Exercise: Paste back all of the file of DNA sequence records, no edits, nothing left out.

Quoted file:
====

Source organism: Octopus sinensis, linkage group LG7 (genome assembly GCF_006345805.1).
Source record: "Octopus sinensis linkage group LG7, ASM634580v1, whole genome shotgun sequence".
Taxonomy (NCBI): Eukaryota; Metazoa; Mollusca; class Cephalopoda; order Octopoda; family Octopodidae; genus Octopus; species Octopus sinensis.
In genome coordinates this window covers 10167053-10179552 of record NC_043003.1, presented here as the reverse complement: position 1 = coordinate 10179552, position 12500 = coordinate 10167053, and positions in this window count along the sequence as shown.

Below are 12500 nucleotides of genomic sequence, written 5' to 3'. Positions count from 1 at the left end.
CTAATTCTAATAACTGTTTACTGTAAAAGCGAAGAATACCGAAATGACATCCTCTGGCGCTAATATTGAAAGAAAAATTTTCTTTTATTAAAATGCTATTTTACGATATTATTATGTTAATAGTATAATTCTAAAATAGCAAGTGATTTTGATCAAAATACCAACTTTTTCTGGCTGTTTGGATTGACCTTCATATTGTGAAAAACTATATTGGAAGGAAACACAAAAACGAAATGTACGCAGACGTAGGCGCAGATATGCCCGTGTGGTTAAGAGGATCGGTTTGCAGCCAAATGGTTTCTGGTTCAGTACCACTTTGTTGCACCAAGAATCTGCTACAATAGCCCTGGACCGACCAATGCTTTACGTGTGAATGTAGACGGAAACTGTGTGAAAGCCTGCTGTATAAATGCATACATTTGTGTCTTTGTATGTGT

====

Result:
Source organism: Octopus sinensis, linkage group LG7 (genome assembly GCF_006345805.1).
Source record: "Octopus sinensis linkage group LG7, ASM634580v1, whole genome shotgun sequence".
Taxonomy (NCBI): Eukaryota; Metazoa; Mollusca; class Cephalopoda; order Octopoda; family Octopodidae; genus Octopus; species Octopus sinensis.
In genome coordinates this window covers 10167053-10179552 of record NC_043003.1, presented here as the reverse complement: position 1 = coordinate 10179552, position 12500 = coordinate 10167053, and positions in this window count along the sequence as shown.

Below are 12500 nucleotides of genomic sequence, written 5' to 3'. Positions count from 1 at the left end.
CTAATTCTAATAACTGTTTACTGTAAAAGCGAAGAATACCGAAATGACATCCTCTGGCGCTAATATTGAAAGAAAAATTTTCTTTTATTAAAATGCTATTTTACGATATTATTATGTTAATAGTATAATTCTAAAATAGCAAGTGATTTTGATCAAAATACCAACTTTTTCTGGCTGTTTGGATTGACCTTCATATTGTGAAAAACTATATTGGAAGGAAACACAAAAACGAAATGTACGCAGACGTAGGCGCAGATATGCCCGTGTGGTTAAGAGGATCGGTTTGCAGCCAAATGGTTTCTGGTTCAGTACCACTTTGTTGCACCAAGAATCTGCTACAATAGCCCTGGACCGACCAATGCTTTACGTGTGAATGTAGACGGAAACTGTGTGAAAGCCTGCTGTATAAATGCATACATTTGTGTCTTTGTATGTGT